Darrell Grand Moultrie teaches at a past Jacob's Pillow summer intensive. Photo Christopher Duggan, courtesy Jacob's Pillow

In the past 10 months, we've grown accustomed to helping our dancers navigate virtual school, classes and performances. And while brighter, more in-person days may be around the corner—or at least on the horizon—parents may be facing yet another hurdle to help our dancers through: virtual summer-intensive auditions.

In 2020, we learned that there are some unique advantages of virtual summer programs: the lack of travel (and therefore the reduced cost) and the increased access to classes led by top artists and teachers among them. And while summer 2021 may end up looking more familiar with in-person intensives, audition season will likely remain remote and over Zoom.

Of course, summer 2021 may not be back to in-person, and that uncertainty can be a hard pill to swallow. Here, Kate Linsley, a mom and academy principal of Nashville Ballet, as well as "J.R." Glover, The Dan & Carole Burack Director of The School at Jacob's Pillow, share their advice for this complicated process.

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Teachers Trending

From left: Anthony Crickmay, Courtesy Dance Theatre of Harlem Archives; Courtesy Ballethnic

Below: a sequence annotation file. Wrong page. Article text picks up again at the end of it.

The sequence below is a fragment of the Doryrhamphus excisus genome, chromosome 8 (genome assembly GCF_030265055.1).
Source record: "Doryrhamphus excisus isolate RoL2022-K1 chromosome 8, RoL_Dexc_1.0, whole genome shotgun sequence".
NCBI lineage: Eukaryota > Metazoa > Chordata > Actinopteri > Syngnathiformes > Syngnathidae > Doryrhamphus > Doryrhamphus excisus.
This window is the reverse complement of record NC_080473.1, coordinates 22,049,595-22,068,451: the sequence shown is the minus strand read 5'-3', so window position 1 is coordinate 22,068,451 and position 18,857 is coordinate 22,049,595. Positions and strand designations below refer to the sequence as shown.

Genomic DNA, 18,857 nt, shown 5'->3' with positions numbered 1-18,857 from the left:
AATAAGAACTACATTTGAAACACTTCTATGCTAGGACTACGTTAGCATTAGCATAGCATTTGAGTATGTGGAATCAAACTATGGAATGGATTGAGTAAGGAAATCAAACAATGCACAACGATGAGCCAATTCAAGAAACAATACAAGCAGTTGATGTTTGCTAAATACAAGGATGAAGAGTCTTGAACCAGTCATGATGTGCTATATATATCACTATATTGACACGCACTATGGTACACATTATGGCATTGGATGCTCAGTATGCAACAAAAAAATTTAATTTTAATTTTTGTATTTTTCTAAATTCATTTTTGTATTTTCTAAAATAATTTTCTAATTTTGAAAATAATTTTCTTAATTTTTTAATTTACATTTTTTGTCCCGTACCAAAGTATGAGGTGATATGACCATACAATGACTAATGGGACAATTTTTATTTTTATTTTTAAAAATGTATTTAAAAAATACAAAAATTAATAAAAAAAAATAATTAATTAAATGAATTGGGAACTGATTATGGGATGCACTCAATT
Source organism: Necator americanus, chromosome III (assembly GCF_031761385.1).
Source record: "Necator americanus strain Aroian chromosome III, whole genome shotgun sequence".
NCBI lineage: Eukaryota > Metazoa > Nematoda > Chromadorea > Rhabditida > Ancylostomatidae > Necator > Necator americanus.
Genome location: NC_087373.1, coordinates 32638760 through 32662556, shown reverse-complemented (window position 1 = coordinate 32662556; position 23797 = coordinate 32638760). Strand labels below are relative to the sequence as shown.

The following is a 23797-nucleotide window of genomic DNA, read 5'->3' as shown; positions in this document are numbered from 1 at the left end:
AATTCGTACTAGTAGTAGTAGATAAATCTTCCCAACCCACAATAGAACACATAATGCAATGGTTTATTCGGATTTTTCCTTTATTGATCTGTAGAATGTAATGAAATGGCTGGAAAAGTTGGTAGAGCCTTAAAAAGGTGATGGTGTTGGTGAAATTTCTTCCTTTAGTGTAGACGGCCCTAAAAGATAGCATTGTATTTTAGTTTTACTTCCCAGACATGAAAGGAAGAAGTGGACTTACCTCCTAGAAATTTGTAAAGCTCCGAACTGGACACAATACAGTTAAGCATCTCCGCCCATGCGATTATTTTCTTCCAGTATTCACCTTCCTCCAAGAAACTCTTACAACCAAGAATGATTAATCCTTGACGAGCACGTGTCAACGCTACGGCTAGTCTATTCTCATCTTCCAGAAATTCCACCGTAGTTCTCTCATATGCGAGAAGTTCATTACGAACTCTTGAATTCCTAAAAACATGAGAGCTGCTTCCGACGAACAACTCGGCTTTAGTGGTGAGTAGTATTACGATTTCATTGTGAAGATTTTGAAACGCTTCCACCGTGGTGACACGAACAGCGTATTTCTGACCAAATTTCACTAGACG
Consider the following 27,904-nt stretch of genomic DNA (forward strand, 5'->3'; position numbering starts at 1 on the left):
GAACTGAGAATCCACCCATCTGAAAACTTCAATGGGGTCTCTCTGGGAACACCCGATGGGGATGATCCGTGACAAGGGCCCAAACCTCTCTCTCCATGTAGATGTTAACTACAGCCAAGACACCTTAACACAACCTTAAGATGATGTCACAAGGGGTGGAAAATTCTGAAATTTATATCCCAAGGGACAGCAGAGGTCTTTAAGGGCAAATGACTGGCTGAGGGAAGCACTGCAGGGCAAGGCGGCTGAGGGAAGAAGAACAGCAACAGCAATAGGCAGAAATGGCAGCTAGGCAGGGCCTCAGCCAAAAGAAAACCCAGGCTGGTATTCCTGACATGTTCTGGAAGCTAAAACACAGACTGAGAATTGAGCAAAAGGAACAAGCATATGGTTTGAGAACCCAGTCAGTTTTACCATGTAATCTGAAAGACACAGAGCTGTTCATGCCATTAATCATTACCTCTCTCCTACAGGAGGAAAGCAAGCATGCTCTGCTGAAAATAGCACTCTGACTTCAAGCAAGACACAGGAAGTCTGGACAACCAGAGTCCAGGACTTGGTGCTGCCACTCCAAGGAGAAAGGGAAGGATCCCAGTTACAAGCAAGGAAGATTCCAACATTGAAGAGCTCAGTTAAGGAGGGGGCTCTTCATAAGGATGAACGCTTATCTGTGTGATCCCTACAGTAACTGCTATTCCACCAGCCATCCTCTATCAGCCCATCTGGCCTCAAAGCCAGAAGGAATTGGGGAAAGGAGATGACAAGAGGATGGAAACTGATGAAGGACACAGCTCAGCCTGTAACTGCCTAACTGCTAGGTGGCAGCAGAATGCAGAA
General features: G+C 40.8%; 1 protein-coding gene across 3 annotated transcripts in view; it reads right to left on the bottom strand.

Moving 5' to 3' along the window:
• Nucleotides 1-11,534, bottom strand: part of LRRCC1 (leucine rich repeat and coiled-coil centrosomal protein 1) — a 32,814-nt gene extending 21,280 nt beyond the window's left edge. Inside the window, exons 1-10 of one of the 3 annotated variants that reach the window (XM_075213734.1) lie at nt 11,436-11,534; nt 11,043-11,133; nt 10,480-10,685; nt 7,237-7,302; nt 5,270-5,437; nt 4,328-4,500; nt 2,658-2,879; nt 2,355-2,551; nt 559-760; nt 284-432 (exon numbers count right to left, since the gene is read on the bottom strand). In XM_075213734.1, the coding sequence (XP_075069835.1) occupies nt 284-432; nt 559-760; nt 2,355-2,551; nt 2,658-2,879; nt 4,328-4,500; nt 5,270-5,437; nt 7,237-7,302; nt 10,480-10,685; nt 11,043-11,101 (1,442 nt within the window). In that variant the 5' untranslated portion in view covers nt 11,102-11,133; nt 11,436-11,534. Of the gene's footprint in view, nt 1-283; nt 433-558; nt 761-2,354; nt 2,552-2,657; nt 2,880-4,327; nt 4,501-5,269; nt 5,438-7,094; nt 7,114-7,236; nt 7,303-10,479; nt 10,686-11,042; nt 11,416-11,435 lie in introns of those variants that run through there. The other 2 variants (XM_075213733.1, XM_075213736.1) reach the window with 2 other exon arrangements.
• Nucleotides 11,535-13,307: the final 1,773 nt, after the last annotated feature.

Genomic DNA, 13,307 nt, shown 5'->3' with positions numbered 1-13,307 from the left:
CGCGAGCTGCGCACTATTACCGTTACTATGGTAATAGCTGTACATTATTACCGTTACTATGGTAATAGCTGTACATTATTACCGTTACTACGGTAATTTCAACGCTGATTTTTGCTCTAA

It is the urgency of going in a week or two before opening night that Lydia Abarca Mitchell loves most about coaching. But in her role as Ballethnic Dance Company's rehearsal director, she's not just getting the troupe ready for the stage. Abarca Mitchell—no relation to Arthur Mitchell—was Mitchell's first prima ballerina when he founded Dance Theatre of Harlem with Karel Shook; through her coaching, Abarca Mitchell works to pass her mentor's legacy to the next generation.

"She has the same sensibility" as Arthur Mitchell, says Ballethnic co-artistic director Nena Gilreath. "She's very direct, all about the mission and the excellence, but very caring."

Ballethnic is based in East Point, a suburban city bordering Atlanta. In a metropolitan area with a history of racism and where funding is hard-won, it is crucial for the Black-led ballet company to present polished, professional productions. "Ms. Lydia" provides the "hard last eye" before the curtain opens in front of an audience.